The plea that the defendant is a purchaser for value and without notice is in the nature of a plea of confession and avoidance, and the matter in avoidance is to be proved by the party pleading it If it be said that the purchaser in that case will be required to prove a negative, the answer is that, though somewhat negative in form, it is an affirmative plea in substance, and besides it is peculiarly within the purchaser’s knowledge whether he had notice or not of the fraud, and he can now testify in his own behalf. We think this view of the case is sustained by authority. In Boone v. Childs, 10 Peters, 210, it is said: “But still this will not be done on mere averment or allegation; the protection of such bona fide purchaser is necessary only when the plaintiff has a prior equity, which can be barred or avoided only by the union of the legal title with an equity, arising from the payment of the money, and receiving the conveyance without notice, and a clear conscience. It is setting up matter not in the bill; a new case is presented, not responsive to the bill, but one founded on a right and title operating, if made out, to bar and avoid the plaintiff’s equity, which must otherwise prevail. The answer setting it up is no evidence against the plaintiff, who is not bound to contradict or rebut it. It must be established affirmatively by the defendant, independently of his oath.Such is the case which must be stated to give a defendant the benefit of an answer or plea of an innocent purchase without notice; the case stated must be made out, evidence will not be permitted to' be given of *740any other matter not set out.” In Jewett v. May, 7 Johns., Ch. 65; 11 Am. Dec., 401, the court lays down the following rule: “To support the plea of a bona fide purchaser without notice, the defendant must aver and prove, not only that he had no notice of the plaintiffs rights before his purchase, but that he had actually paid the money before such notice.” In Weber v. Rothchild, 15 Oregon, 390; 3 Am. St. Rep., 162, it is said: “Here the defendant Rothchild has alleged facts in one part of his answer tending to- show that he is a bona fide purchaser for value without notice of this property, but he has offered no evidence whatever on those issues. The plea of a bona fide purchaser for value, as here alleged, is an affirmative defense interposed by the defendant, and in this connection it is not perceived that it differs from other affirmative defenses. The party having the affirmative of the issue must offer evidence to support it. Another rule of law equally elementary which is frequently applied in such cases, is that when a fact is peculiarly within the knowledge of a party, he must furnish the necessary evidence of such fact.” The case just cited quotes with approval Tredwell v. Graham, 88 N. C., 208. In Young v. Schofield, 132 Mo., 663, it is said: “Inasmuch as the averment or defense of being (an innocent purchaser’ is an affirmative allegation or plea, so must the evidence offered in its support be of the like nature; as the allegation must be affirmatively pleaded, so also must it affirmatively be proved; the onus lies on the pleader.” In Edwards v. Railroad, 82 Mo. App., 101, the court says: “A question is made here as to where the burden of proof was on the question of the plaintiff’s being an innocent purchaser without notice of the prior unrecorded deed. Ordinarily, the burden would be on the party whose case depends on his innocence and lack of notice. Here the plaintiff’s claim of title being by a subsequent deed is invalid, unless he can establish that he was an innocent purchaser.”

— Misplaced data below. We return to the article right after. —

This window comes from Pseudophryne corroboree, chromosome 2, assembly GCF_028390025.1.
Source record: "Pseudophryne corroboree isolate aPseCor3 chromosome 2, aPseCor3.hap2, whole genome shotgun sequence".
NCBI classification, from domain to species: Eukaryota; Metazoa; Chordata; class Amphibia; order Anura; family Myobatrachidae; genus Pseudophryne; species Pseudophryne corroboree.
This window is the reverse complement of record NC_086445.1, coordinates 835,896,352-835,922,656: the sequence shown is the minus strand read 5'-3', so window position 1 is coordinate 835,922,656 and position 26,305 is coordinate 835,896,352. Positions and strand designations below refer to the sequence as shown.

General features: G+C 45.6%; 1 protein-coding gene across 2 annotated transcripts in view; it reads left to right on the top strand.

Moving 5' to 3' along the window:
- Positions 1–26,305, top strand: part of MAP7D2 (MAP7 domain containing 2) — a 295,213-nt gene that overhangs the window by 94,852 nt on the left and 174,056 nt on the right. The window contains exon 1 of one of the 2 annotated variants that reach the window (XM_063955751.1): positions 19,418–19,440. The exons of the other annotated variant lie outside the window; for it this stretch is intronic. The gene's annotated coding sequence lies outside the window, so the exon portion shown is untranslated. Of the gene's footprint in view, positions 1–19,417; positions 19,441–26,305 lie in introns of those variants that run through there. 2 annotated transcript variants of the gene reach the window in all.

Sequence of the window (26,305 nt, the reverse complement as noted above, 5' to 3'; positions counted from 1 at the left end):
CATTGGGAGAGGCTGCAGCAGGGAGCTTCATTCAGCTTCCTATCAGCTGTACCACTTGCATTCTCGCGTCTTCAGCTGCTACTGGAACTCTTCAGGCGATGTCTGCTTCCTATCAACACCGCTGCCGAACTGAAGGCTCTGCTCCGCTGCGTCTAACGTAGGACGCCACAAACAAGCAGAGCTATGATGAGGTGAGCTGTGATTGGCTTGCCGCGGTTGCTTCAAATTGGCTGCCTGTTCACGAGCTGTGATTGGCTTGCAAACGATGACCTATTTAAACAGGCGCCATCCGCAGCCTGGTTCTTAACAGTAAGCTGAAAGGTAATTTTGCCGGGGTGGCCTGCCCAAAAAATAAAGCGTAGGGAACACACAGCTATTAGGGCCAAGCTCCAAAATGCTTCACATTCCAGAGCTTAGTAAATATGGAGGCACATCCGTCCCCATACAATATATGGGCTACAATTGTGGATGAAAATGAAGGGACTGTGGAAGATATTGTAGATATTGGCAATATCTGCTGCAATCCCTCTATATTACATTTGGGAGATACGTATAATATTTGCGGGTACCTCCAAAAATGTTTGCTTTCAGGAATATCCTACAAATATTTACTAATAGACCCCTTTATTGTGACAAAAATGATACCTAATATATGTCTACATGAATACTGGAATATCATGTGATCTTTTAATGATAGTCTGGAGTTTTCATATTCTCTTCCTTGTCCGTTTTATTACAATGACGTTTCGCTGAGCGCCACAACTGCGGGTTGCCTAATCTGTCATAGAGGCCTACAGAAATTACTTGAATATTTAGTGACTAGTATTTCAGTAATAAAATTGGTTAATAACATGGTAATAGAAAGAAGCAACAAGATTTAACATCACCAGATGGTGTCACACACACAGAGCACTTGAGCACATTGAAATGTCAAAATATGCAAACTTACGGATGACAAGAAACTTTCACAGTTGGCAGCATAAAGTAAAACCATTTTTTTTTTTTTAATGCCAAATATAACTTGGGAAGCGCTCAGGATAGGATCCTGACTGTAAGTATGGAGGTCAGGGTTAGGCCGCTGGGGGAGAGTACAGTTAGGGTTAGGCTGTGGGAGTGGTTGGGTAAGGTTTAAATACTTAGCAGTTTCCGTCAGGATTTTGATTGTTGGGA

*741We do not cite these authorities as controlling upon us in the interpretation of our statute, but as stating and applying the general rule in regard to pleading and proof that he who would avail himself of a fact which is necessary to protect his right or title must aver and prove the fact.

The solution of this question depends somewhat upon the phraseology of the statute against fraudulent conveyances, and the decisions of the courts of other States and any rule which may be supposed to have prevailed at common law can not be safely followed, as our statute is not in all respects like the statutes of other States or in strict accordance with the common law principle. The rules of evidence, including the burden of proof, to be applied in the trial of a case are a part of the law of the remedy and will be supplied by the lex fori, especially when the cause of action is founded upon a local statute. We must follow our own decisions upon the subject